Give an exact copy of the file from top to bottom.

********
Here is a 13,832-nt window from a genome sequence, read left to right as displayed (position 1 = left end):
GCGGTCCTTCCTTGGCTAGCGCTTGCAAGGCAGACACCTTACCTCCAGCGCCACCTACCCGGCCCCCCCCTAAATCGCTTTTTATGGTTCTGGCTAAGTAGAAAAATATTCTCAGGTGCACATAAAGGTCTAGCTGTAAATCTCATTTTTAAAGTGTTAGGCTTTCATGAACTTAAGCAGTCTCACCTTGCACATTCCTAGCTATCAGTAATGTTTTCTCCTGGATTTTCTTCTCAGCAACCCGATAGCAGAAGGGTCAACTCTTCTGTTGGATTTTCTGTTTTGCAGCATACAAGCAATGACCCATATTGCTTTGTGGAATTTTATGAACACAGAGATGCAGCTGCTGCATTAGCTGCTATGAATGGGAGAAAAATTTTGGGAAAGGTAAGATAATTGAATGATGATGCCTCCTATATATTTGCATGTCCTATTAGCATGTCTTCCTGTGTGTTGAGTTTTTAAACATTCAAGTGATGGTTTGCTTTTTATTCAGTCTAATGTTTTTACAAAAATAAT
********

Here is a 13,832-nt window from a genome sequence, read left to right as displayed (position 1 = left end):
GCGGTCCTTCCTTGGCTAGCGCTTGCAAGGCAGACACCTTACCTCCAGCGCCACCTACCCGGCCCCCCCCTAAATCGCTTTTTATGGTTCTGGCTAAGTAGAAAAATATTCTCAGGTGCACATAAAGGTCTAGCTGTAAATCTCATTTTTAAAGTGTTAGGCTTTCATGAACTTAAGCAGTCTCACCTTGCACATTCCTAGCTATCAGTAATGTTTTCTCCTGGATTTTCTTCTCAGCAACCCGATAGCAGAAGGGTCAACTCTTCTGTTGGATTTTCTGTTTTGCAGCATACAAGCAATGACCCATATTGCTTTGTGGAATTTTATGAACACAGAGATGCAGCTGCTGCATTAGCTGCTATGAATGGGAGAAAAATTTTGGGAAAGGTAAGATAATTGAATGATGATGCCTCCTATATATTTGCATGTCCTATTAGCATGTCTTCCTGTGTGTTGAGTTTTTAAACATTCAAGTGATGGTTTGCTTTTTATTCAGTCTAATGTTTTTACAAAAATAAT